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Radio Review: The Moral Maze - Genetics and Education

04 November 2013

By Matthew Thomas

Appeared in BioNews 729

The Moral Maze: Genetics and Education

BBC Radio 4, Wednesday 30 October 2013

Presented by Michael Buerk

'The Moral Maze: Genetics and Education', BBC Radio 4, Wednesday 30 October 2013


Dare to mention gene in the same breath as intelligence and somebody is bound to accuse you of 'eugenics' and where can you go from there, you monster?

The outgoing special adviser to Education Secretary Michael Gove, Dominic Cummings, wrote an essay aimed, he said, at '15 to 25-year-olds and those interested in more ambitious education […] for them'. The essay outlines Cummings' vision for an 'Odyssean' style of education, synthesising maths and science with humanities and arts. The 237-page 'leaked' essay sparked widespread media attention, anger and misreporting. (As the 15 to 25-year-olds say: TL;DR.)

Michael Buerk, host of Radio 4's Moral Maze, pointed out it wasn't the 'sometimes excoriating analysis of what's wrong with the education system' that caused a kerfuffle; rather, Cummings dared to mention research showing that genetics affects general cognitive ability – what we call intelligence (see BioNews 727).

This was always gearing up to be a fun episode. I'm not a regular listener (perhaps because I'm not a regular user of morality) but I'm certainly going to tune in more often if they're all this spicy. With all the shouting, the factionalism, the conflict of ideology with fact, and even a spot of slander, it's like Eastenders set in the Vienna Circle.

The Maze wound through many twisty subjects that I can't hope to cover here: educational streaming of children; elitism; eugenics; how scientific knowledge informs policy; transhumanism and eroding our biological limitations; and much more. You should give it a listen.

The format goes a little like this. Buerk chairs a panel formed this week of ex-MP-turned-pundit Michael Portillo, Chief Executive of the RSA Matthew Taylor, priest-journalist Giles Fraser and Daily Mail columnist Melanie Phillips. The panelists question a series of 'witnesses': Dr Kathryn Asbury, who co-wrote the book 'G is for Genes'; Steve Davy, a teacher at the Wroxham 'listening' school in Hertfordshire, UK; Dr Anders Sandberg, from the 'Future of Humanity Institute' at Oxford University; and Dr David King, founder and director of the Human Genetics Alert campaign group.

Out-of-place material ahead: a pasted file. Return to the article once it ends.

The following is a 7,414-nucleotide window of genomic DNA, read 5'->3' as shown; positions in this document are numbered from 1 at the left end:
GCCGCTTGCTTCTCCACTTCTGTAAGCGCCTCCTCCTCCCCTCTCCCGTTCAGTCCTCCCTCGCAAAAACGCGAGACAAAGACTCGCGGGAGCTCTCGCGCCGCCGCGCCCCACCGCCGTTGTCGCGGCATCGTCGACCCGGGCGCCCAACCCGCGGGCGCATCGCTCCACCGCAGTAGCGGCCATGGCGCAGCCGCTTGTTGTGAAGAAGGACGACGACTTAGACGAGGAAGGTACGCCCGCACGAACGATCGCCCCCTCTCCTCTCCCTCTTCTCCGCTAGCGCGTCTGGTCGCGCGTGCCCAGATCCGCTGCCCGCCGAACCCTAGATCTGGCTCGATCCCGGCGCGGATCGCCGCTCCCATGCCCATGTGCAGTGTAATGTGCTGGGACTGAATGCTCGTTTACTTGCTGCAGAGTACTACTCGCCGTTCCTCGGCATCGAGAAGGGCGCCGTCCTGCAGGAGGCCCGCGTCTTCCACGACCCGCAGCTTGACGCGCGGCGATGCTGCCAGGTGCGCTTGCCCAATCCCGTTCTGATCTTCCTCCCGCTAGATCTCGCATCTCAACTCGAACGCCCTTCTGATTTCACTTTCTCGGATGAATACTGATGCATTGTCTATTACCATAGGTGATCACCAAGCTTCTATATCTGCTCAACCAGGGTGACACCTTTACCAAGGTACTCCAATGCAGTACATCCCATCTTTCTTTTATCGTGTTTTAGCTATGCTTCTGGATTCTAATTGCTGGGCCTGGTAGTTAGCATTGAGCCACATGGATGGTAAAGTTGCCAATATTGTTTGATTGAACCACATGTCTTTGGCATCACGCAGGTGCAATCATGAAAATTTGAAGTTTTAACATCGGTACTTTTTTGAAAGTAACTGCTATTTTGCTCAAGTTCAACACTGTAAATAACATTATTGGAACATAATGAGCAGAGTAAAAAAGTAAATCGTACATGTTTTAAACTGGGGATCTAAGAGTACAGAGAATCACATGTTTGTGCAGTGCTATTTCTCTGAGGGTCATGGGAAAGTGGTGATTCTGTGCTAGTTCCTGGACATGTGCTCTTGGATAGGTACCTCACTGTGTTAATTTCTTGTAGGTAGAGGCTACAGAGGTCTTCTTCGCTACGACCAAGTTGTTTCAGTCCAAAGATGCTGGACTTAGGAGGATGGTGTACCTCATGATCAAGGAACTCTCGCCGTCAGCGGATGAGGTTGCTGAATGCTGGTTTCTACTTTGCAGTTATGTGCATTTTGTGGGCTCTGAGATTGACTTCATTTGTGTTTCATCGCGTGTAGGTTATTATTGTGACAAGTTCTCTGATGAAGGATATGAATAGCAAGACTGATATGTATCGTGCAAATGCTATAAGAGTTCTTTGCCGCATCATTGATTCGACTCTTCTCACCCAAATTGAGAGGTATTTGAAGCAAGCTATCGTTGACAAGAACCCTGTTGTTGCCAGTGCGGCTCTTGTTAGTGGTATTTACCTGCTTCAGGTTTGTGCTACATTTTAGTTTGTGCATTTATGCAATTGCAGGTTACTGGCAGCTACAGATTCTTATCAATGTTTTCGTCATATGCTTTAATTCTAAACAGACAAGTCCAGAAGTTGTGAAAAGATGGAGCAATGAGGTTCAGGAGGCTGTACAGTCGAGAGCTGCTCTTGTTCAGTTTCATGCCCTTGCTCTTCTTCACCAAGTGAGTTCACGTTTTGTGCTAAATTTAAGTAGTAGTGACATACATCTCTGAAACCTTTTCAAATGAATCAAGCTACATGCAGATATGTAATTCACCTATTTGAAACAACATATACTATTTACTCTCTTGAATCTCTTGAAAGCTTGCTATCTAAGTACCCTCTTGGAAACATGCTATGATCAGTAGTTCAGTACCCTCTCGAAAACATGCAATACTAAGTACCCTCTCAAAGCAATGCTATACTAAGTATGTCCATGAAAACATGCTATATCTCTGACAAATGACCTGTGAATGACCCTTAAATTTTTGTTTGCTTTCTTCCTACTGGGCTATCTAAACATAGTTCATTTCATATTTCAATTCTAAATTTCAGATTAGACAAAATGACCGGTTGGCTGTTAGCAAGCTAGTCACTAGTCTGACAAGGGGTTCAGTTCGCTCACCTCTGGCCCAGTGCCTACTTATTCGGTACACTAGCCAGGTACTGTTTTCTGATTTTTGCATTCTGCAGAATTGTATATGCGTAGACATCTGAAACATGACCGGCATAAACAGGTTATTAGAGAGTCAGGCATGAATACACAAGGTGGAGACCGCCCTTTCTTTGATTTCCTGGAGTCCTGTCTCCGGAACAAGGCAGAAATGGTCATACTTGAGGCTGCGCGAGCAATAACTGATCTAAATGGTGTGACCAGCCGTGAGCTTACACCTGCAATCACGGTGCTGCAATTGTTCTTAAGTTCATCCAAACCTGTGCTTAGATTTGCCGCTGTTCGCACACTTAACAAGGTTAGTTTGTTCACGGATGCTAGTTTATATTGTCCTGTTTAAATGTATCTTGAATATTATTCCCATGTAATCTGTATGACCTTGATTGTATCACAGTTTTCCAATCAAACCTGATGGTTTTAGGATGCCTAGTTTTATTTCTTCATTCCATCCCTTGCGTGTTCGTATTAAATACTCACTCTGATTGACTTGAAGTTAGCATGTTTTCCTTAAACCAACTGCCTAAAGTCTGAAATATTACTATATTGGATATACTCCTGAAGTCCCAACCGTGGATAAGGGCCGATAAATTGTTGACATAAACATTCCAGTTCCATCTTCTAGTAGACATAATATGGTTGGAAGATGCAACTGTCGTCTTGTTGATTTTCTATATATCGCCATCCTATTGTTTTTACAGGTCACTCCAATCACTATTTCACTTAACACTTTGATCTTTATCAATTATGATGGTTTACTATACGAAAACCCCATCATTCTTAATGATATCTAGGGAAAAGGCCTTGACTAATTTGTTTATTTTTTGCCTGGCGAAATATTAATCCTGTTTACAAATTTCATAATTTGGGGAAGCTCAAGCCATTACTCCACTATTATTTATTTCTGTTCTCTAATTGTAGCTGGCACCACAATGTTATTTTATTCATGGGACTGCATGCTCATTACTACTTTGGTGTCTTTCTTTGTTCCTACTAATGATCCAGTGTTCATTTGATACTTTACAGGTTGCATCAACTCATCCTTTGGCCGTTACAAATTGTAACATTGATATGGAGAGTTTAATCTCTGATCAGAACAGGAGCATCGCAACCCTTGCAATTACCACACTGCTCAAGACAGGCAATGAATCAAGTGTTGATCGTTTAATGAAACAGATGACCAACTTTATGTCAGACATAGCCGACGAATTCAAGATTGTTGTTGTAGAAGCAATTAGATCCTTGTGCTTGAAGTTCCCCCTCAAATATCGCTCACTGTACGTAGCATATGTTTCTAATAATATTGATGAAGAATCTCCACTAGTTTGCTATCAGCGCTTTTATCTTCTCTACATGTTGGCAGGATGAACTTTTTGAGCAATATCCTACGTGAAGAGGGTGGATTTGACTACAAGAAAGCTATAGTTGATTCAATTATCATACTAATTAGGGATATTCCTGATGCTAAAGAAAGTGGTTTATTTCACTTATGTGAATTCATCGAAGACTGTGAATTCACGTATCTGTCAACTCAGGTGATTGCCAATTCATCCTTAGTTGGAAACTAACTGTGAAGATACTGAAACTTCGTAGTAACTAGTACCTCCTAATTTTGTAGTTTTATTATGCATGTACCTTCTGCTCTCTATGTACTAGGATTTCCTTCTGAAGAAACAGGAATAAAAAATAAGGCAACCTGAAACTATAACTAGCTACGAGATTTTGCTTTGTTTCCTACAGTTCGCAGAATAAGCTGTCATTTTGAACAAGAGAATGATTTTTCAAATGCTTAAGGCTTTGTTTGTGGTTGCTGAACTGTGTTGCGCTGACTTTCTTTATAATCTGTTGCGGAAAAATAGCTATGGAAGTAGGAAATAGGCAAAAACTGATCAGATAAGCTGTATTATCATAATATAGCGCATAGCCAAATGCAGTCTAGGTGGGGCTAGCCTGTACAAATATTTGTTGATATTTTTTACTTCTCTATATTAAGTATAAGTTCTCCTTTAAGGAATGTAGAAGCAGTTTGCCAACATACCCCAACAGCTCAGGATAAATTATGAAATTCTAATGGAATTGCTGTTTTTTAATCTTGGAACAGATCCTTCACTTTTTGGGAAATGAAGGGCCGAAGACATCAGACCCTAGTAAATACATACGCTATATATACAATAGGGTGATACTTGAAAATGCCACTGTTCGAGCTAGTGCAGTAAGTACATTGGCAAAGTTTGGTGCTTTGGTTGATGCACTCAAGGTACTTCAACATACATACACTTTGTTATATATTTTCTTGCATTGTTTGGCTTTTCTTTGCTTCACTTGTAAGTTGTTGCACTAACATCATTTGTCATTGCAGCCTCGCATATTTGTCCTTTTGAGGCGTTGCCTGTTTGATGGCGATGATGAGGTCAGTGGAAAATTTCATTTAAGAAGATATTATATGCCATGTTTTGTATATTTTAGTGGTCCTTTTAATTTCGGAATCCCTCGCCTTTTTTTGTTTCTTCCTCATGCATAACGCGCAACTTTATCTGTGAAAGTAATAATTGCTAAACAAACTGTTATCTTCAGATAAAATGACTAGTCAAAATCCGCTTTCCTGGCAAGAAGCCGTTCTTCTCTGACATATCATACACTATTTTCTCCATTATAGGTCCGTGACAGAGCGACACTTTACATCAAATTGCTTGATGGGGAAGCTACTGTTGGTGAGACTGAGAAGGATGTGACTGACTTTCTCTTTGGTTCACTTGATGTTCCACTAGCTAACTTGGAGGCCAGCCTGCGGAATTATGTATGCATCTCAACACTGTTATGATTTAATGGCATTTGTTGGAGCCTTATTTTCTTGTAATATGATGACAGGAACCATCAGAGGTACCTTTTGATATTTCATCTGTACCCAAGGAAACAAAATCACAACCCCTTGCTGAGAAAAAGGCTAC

(I'll admit I was looking forward to writing an extended snark about Melanie Phillips. Alas, she was mostly harmless despite her apparent position of choosing not to believe in 'heritability of intelligence' research. The climate change denier isn't exactly renowned for her rigour, though. As the 15 to 25-year-olds say: Whatevs.)

Dr King of Human Genetics Alert stole the show with his nasty, slanderous attacks on Professor Robert Plomin and the field of behavioural genetics. King said Plomin has 'dirty hands' and works in a field of 'very unpleasant people'. He even not-too-subtly suggested that Plomin hasn't 'dissociated' himself from the field's historically 'right wing' and 'racist' people.

Putting aside King's apparent personal beef, there is a more problematic philosophical point. King tacitly forwards the argument that it's fine to apply genetics research to physical issues such as health but not social issues such as intelligence. The application of knowledge doesn't work like that, and nor should it. The panel nicely disposed of his arguments.

Underlying the genetics of intelligence debate is our strong attachment to the idea of 'potential' and freedom to fulfil it. Just look at the runaway success of 'Outliers', Malcolm Gladwell's book about – to simplify – how we all hold the potential for genius given some luck and 10,000 hours of deliberate practice. This blank slate approach to achievement is seductive, but is it based in fact?

Ten thousand hours is a simple number, a simple heuristic. IQ, on the other hand, is a slippery concept. IQ emerges from a statistical method (known as factor analysis) that looks for patterns in how measures such as test results vary together. The same method decides your Big Five Personality Traits or your Myers-Brigg Type. Measuring intelligence is not at all like measuring time.

Similarly, the folk understanding of heritability is pretty wonky. Heritability measures how much variation in a population is due to genetic variation – in this case, how much of the variability in IQ test scores or exam results can be explained by the amount of genetic variation among test takers. Heritability does not tell us how much of a person's test scores are down to their genes.

Dr Asbury's book includes recommendations for what they call 'genetically sensitive' schooling. I fail to understand how one can move from population-level estimates of heritability to policies that benefit individual children. But I haven't read the book and Asbury didn't explain this so well on the show. Regardless, Asbury came across as sincere and egalitarian in her opinions about personalised learning. Unfortunately, voices like hers might get lost under all the shouting.

Michael Portillo summed up the debate as being about 'the confrontation of science with political prejudice'. As the 15 to 25-year-olds say: Totes.

SOURCES & REFERENCES

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